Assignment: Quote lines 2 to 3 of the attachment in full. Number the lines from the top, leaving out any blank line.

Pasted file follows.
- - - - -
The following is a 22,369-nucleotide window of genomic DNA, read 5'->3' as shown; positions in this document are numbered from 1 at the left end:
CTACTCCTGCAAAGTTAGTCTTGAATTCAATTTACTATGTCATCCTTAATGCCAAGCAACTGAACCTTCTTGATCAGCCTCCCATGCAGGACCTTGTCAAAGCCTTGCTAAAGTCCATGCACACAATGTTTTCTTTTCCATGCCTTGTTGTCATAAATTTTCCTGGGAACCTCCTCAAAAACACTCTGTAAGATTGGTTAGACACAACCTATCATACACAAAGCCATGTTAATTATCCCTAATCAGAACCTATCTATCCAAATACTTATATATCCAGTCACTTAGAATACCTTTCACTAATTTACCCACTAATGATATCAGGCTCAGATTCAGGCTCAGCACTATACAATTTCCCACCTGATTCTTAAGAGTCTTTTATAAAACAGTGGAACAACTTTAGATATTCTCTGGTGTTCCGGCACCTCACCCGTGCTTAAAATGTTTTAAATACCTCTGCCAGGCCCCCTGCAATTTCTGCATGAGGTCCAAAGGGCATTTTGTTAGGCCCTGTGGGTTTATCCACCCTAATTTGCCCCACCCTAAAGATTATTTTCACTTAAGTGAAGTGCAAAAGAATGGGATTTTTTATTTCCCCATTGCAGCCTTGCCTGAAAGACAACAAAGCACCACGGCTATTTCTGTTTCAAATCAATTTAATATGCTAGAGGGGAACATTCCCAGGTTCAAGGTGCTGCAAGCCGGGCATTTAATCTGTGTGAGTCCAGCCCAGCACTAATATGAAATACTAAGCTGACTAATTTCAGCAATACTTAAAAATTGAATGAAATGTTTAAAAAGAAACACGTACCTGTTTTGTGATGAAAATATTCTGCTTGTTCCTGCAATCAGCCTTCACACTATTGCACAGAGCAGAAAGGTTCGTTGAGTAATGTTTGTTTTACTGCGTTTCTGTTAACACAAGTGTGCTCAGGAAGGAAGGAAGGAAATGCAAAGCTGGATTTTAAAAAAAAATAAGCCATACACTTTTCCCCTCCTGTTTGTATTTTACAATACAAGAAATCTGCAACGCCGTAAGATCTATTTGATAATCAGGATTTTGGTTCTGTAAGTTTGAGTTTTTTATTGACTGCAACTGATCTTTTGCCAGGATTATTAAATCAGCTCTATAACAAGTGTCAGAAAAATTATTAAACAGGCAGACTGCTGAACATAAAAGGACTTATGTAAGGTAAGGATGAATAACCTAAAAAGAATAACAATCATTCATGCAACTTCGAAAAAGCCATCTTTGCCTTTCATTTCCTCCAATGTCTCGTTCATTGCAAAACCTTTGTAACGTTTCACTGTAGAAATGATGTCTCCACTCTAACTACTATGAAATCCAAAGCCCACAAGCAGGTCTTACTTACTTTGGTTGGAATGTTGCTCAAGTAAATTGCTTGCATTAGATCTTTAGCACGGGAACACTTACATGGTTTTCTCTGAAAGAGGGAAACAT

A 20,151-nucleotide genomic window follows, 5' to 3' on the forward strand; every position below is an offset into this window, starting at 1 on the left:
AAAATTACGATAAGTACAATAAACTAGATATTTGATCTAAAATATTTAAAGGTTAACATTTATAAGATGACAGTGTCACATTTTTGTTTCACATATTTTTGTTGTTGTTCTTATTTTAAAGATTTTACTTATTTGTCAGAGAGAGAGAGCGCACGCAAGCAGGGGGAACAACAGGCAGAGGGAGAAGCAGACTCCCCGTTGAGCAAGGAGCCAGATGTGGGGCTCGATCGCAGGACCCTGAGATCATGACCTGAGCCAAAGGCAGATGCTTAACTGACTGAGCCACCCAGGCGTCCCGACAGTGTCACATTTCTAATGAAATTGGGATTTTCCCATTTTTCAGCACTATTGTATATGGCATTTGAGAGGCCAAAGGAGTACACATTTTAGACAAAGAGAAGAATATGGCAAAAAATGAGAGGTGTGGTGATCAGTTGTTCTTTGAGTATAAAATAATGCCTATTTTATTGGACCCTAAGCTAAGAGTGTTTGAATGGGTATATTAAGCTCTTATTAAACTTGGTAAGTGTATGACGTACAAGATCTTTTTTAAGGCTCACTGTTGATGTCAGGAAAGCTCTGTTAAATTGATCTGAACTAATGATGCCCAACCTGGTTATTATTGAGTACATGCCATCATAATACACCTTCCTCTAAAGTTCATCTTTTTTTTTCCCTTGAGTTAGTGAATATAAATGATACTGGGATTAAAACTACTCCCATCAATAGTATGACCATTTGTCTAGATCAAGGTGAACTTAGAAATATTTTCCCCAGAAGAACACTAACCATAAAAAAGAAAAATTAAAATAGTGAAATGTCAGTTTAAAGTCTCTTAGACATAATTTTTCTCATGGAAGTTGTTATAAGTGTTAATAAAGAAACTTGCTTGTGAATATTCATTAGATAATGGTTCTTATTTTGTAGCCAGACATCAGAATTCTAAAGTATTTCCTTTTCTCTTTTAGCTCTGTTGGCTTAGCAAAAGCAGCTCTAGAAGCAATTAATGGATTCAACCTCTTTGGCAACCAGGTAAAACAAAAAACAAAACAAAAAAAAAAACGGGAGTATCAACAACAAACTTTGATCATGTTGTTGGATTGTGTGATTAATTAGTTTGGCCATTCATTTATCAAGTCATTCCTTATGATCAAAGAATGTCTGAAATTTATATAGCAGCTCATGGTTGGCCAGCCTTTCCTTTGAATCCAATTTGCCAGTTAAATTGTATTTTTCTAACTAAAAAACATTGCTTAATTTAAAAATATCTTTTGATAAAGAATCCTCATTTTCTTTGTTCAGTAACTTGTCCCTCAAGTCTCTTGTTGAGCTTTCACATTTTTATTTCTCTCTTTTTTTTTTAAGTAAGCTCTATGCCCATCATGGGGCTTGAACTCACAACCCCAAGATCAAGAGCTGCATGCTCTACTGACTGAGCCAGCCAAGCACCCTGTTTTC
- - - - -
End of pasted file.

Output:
CTACTCCTGCAAAGTTAGTCTTGAATTCAATTTACTATGTCATCCTTAATGCCAAGCAACTGAACCTTCTTGATCAGCCTCCCATGCAGGACCTTGTCAAAGCCTTGCTAAAGTCCATGCACACAATGTTTTCTTTTCCATGCCTTGTTGTCATAAATTTTCCTGGGAACCTCCTCAAAAACACTCTGTAAGATTGGTTAGACACAACCTATCATACACAAAGCCATGTTAATTATCCCTAATCAGAACCTATCTATCCAAATACTTATATATCCAGTCACTTAGAATACCTTTCACTAATTTACCCACTAATGATATCAGGCTCAGATTCAGGCTCAGCACTATACAATTTCCCACCTGATTCTTAAGAGTCTTTTATAAAACAGTGGAACAACTTTAGATATTCTCTGGTGTTCCGGCACCTCACCCGTGCTTAAAATGTTTTAAATACCTCTGCCAGGCCCCCTGCAATTTCTGCATGAGGTCCAAAGGGCATTTTGTTAGGCCCTGTGGGTTTATCCACCCTAATTTGCCCCACCCTAAAGATTATTTTCACTTAAGTGAAGTGCAAAAGAATGGGATTTTTTATTTCCCCATTGCAGCCTTGCCTGAAAGACAACAAAGCACCACGGCTATTTCTGTTTCAAATCAATTTAATATGCTAGAGGGGAACATTCCCAGGTTCAAGGTGCTGCAAGCCGGGCATTTAATCTGTGTGAGTCCAGCCCAGCACTAATATGAAATACTAAGCTGACTAATTTCAGCAATACTTAAAAATTGAATGAAATGTTTAAAAAGAAACACGTACCTGTTTTGTGATGAAAATATTCTGCTTGTTCCTGCAATCAGCCTTCACACTATTGCACAGAGCAGAAAGGTTCGTTGAGTAATGTTTGTTTTACTGCGTTTCTGTTAACACAAGTGTGCTCAGGAAGGAAGGAAGGAAATGCAAAGCTGGATTTTAAAAAAAAATAAGCCATACACTTTTCCCCTCCTGTTTGTATTTTACAATACAAGAAATCTGCAACGCCGTAAGATCTATTTGATAATCAGGATTTTGGTTCTGTAAGTTTGAGTTTTTTATTGACTGCAACTGATCTTTTGCCAGGATTATTAAATCAGCTCTATAACAAGTGTCAGAAAAATTATTAAACAGGCAGACTGCTGAACATAAAAGGACTTATGTAAGGTAAGGATGAATAACCTAAAAAGAATAACAATCATTCATGCAACTTCGAAAAAGCCATCTTTGCCTTTCATTTCCTCCAATGTCTCGTTCATTGCAAAACCTTTGTAACGTTTCACTGTAGAAATGATGTCTCCACTCTAACTACTATGAAATCCAAAGCCCACAAGCAGGTCTTACTTACTTTGGTTGGAATGTTGCTCAAGTAAATTGCTTGCATTAGATCTTTAGCACGGGAACACTTACATGGTTTTCTCTGAAAGAGGGAAACAT

A 20,151-nucleotide genomic window follows, 5' to 3' on the forward strand; every position below is an offset into this window, starting at 1 on the left: